Researchers at the highly respected Cranfield School of Management have today published a report called “Techno Addicts” which claims that “technology addiction” is having a disruptive effect on school learning, leading to a widespread acceptance of plagiarism and six out of ten pupils admitting to being addicted to the Internet. Interesting as the results are, they don’t really tell us anything – and are misleading.
For a start the so-called “addiction” is based on self reports in a survey – not an objective study of symptoms and signs of true addiction. As yet, anyone suffering from a real addiction to the Internet (where withdrawal symptoms occur) has yet to be found. If you ask people in a survey if they are addicted to the Internet, there’s a chance they’ll say yes because raising the question makes them think that’s the answer you are looking for.
In addition, the study shows us that around a third of school children find plagiarism acceptable. But when I was at university (well before the days of the Internet….!) plagiarism existed and we all shared each other’s essays and laboratory reports. I doubt if there’s a professor in the land who can hold hand on heart and say they have never plagiarised anything in their schooldays or when at college themselves. The Techno Addicts report actually shows us that seven out of ten children find plagiarism to be unacceptable, which is probably the level it has always been.
True, modern technology has made it easier to plagiarise – and, yes, the Internet is making us question the value of copyright and intellectual property as a whole. But people know, deep down, that their own work counts more than copying someone else’s.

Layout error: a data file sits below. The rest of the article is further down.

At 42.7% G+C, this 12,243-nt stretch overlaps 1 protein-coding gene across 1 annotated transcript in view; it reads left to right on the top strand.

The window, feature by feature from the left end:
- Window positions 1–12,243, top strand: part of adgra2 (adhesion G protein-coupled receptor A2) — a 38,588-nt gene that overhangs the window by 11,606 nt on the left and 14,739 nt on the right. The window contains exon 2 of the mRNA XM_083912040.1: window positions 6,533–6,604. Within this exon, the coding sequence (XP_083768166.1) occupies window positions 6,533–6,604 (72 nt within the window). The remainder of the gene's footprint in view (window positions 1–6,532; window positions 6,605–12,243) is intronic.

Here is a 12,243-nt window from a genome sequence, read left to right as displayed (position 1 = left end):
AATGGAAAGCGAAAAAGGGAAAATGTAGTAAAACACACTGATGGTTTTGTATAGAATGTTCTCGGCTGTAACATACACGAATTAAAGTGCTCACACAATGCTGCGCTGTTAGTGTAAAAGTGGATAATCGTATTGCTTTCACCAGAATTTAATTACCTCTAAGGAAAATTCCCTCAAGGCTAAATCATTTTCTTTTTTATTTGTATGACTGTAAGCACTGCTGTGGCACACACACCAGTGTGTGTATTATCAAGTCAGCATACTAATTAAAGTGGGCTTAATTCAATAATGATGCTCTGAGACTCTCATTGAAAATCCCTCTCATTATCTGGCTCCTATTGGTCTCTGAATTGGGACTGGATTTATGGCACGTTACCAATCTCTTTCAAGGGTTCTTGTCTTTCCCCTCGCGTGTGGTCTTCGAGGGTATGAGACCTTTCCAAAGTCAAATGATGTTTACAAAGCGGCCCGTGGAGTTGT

What’s really worrying about this Techno Addicts study is the fact that children are using their mobile phones mostly from within the school toilets, simply because phones are banned from the school. What this is doing is potentially huge damage – far more than copying material from the Internet to get a better grade. Children are now associating the mobile phone with something that has to be done surreptitiously; they are using it in the toilets as an act of rebellion because the head teachers are banning the technology.
Here’s the issue: we are producing a generation of children who are associating helpful technology with something that they shouldn’t use openly. The result is that as they increasingly, furtively use such technology, they will see it as negative, rather than positive. It becomes something “naughty”, something “wicked”. That’s the last thing we want children to consider modern technology to be.
It’s time teachers used mobile phones within the classroom as an educational device. They could use Twitter and SMS text messages as part of learning. Quizzes and tests could be conducted by mobile phones combined with the web, for instance. The mobile phone and the Internet can then be used in a positive way. The result would be that children earn more respect for the technology (and their teachers) and that, in turn, will help reduce things like plagiarism.
Far from saying children are turning into Techno Addicts, what this report shows us is the lack of foresight amongst educationalists and how the divide between teachers and children is ever widening.
Graham Jones is an Internet Psychologist who studies the way people use the online world, in particular how people engage with businesses. He uses this knowledge to help companies improve their online connections to their customers and potential customers and offers consultancy, workshops, masterclasses and webinars. He also speaks regularly at conferences and business events. Graham is an award-winning writer and the author of 32 books, several of which are about various aspects of the Internet. For more information connect with me on Google+